In 2004, parasitologist David Pritchard applied a wet piece of gauze to his left forearm. This dressing contained an unknown number of hookworm larvae — 10, 25, 50, or 100. Pritchard and several other researchers, including his colleagues at the University of Nottingham (collectively, these scientists have devoted decades to studying this parasite around the world), infected themselves with this helminth. The immediate goals of this experiment were twofold: to determine how many helminths a 21st-century Briton could handle, and to prove that the aforementioned Briton was able to live with a certain number of helminths without symptoms of adverse effects-or at least that he would not die.
This project has caused many serious concerns. The Ethics Board was appalled. Even Pritchard’s wife was worried that he might be spreading parasites. However, Pritchard and his colleagues conceded that Necator americanus did not deserve its established reputation as a helminth that causes anemia, slows growth, and exacerbates poverty. They believed that hookworm could have therapeutic value as a method of treating allergic diseases. In a broader context, these scientists were looking for an answer to the question at the heart of modern allergy science: what exactly is an allergic reaction?
During the hay fever season, the antibody class immunoglobulin E (or IgE) causes such disasters as a runny nose, inflamed eyes, and incessant sneezing. In addition, it is these antibodies that contribute to the appearance of urticaria, spontaneous vomiting and deadly narrowing of the pharynx due to food allergies. It is this class of antibodies that is responsible for the fact that every year after a bee or wasp bite, several people have anaphylactic shock, their face swells, their blood pressure drops, and they die. If we assume that the manifestation of murderous rage against cat hair, birch pollen, or bee stings is not the “goal” of immunoglobulin E formed in the course of evolution, then one question remains: what is the purpose of IgE?
Class E antibodies are present in all mammals, including marsupials that separated from our genus 110 million years ago. Birds that went their own way 200 million years earlier have antibodies with similar functions-IgY. Therefore, IgE is an ancient antibody. They existed long before the appearance of the insect-eating shrew-like creature 100 million years ago. This creature was destined to become the ancestor of all placental mammals.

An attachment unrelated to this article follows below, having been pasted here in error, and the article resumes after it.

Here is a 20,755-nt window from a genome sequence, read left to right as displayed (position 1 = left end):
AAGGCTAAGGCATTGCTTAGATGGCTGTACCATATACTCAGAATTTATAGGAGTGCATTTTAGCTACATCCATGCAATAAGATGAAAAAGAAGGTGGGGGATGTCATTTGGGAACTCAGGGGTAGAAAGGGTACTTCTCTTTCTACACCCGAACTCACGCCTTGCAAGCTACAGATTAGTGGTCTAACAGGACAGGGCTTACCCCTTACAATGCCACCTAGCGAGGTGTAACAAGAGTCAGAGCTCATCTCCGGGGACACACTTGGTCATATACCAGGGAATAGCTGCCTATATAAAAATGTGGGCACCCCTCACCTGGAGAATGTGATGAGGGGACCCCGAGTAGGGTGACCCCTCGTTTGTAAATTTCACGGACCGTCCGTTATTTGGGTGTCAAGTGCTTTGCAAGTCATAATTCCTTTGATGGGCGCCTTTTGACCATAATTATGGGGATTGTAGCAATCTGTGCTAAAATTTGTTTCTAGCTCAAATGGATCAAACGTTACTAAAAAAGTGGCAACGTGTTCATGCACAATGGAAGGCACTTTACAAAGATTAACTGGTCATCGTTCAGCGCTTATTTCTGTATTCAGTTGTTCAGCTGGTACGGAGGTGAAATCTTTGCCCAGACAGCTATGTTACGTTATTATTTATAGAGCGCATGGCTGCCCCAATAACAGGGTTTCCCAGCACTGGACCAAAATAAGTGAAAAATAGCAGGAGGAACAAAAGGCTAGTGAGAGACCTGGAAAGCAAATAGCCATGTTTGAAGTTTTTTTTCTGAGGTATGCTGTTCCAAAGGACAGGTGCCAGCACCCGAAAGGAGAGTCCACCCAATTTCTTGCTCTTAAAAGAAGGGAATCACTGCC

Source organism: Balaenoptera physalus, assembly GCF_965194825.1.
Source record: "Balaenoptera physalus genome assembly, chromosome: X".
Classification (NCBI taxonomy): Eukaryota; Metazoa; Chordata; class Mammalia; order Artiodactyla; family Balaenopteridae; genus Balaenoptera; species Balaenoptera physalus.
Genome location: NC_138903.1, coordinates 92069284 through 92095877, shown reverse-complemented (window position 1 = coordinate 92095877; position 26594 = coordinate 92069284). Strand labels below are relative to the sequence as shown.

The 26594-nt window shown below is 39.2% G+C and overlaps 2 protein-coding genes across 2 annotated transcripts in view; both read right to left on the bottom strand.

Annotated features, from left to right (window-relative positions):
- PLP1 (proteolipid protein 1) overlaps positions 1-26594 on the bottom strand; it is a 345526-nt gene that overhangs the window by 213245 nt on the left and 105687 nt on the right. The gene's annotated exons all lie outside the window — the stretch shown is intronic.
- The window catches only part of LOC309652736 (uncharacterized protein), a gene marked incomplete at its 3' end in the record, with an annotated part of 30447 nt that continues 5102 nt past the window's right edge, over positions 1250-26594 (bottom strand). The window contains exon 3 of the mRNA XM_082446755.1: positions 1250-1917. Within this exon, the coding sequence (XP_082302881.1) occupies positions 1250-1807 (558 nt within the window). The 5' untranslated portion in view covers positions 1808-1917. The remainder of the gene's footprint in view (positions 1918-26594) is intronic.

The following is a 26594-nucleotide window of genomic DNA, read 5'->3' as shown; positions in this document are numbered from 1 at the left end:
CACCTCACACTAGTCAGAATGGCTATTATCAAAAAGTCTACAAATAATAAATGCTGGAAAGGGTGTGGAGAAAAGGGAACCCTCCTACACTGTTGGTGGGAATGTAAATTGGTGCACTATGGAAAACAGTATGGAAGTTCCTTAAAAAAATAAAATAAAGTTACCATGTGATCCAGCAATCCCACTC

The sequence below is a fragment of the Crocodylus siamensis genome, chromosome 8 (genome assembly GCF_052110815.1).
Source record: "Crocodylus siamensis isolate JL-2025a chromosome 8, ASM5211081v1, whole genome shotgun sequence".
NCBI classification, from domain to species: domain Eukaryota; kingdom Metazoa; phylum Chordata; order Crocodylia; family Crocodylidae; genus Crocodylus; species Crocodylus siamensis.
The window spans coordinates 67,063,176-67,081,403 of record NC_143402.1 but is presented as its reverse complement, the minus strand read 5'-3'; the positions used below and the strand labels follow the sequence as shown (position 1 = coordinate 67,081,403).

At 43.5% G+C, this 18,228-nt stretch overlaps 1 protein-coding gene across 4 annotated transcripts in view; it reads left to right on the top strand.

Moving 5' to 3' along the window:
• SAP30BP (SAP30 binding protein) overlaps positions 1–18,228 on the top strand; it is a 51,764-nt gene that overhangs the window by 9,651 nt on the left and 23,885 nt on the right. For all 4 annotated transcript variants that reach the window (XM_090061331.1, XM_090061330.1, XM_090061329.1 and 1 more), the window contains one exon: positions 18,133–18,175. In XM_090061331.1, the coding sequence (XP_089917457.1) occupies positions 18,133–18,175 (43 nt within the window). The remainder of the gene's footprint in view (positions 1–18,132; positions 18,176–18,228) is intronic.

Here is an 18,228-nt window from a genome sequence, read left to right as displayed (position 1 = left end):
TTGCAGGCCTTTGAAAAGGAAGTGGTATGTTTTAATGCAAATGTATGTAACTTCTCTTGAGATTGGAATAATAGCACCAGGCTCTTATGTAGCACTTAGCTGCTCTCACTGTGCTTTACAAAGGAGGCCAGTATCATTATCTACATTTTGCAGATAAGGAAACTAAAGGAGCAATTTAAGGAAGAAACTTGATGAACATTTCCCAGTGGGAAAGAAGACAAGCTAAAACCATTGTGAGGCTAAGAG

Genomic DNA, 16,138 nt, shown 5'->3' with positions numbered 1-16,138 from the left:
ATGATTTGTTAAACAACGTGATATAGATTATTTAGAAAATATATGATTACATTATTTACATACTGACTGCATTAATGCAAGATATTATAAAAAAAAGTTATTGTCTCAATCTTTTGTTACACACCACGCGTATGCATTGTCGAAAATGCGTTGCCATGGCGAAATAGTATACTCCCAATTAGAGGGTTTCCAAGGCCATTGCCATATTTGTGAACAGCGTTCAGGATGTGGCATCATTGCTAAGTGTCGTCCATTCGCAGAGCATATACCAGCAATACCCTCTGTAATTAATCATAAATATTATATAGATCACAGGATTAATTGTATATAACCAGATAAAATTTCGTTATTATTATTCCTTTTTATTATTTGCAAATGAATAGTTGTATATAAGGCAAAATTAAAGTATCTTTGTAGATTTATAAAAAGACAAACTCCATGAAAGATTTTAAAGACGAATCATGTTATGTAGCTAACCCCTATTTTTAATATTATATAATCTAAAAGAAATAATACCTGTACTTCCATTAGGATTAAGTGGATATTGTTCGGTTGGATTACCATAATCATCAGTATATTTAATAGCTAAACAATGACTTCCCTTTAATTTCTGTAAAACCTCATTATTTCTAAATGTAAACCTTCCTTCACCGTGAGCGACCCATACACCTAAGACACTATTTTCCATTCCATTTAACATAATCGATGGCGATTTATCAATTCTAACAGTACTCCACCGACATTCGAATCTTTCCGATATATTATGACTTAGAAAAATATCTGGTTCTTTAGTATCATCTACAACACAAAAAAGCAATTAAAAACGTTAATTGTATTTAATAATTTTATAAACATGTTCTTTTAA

The persistence of these antibodies in mammals of all genera, as well as the presence of their functional counterpart in birds, implies that IgE plays an important role. However, since scientists identified these antibodies in the 60s, the meaning of their existence has remained unclear.
Immunoparasitologists, who approached this question from a completely different angle, for the first time formulated the reason for the existence of IgE. They suggested that Class E antibodies, which increase in number when infected with helminths, are actually one of the components of our parasite control system. However, although the high IgE content indicated a high prevalence of allergic diseases in places such as London and New York, there was no correlation between increased IgE content and allergic diseases in the populations whose members became carriers of helminths. In the blood of parasite carriers living in the tropics, there could be hundreds of times more IgE than in residents of London or New York suffering from hay fever. However, such people usually did not sneeze from dust, they did not develop hives due to hazelnuts, and they did not have allergies of any other type. Interestingly, in an environment with a high prevalence of helminths, the increased content of IgE was not associated with allergic diseases.
This observation led scientists to make the following assumptions: the protective mechanisms of these parasites can only work properly in the case of those helminths for which they were formed during evolution; perhaps the treatment of allergic diseases is reduced to artificially stimulating the level of IgE; maybe a living parasite is able to perform this task.
As you might expect, the latter idea caused a fierce debate. Pritchard’s experiment was the result of a certain weariness from the endless bickering about it. He believed that the best way to prove the ability of parasites to protect against all allergic diseases was to infect a person with an allergy with helminth, and (as he hoped) watch the allergy disappear. Of course, Pritchard hadn’t reached that stage yet. First, he had to prove the safety of this approach. Nevertheless, he was moving in this direction-towards the search for an unconventional method of treating allergic diseases.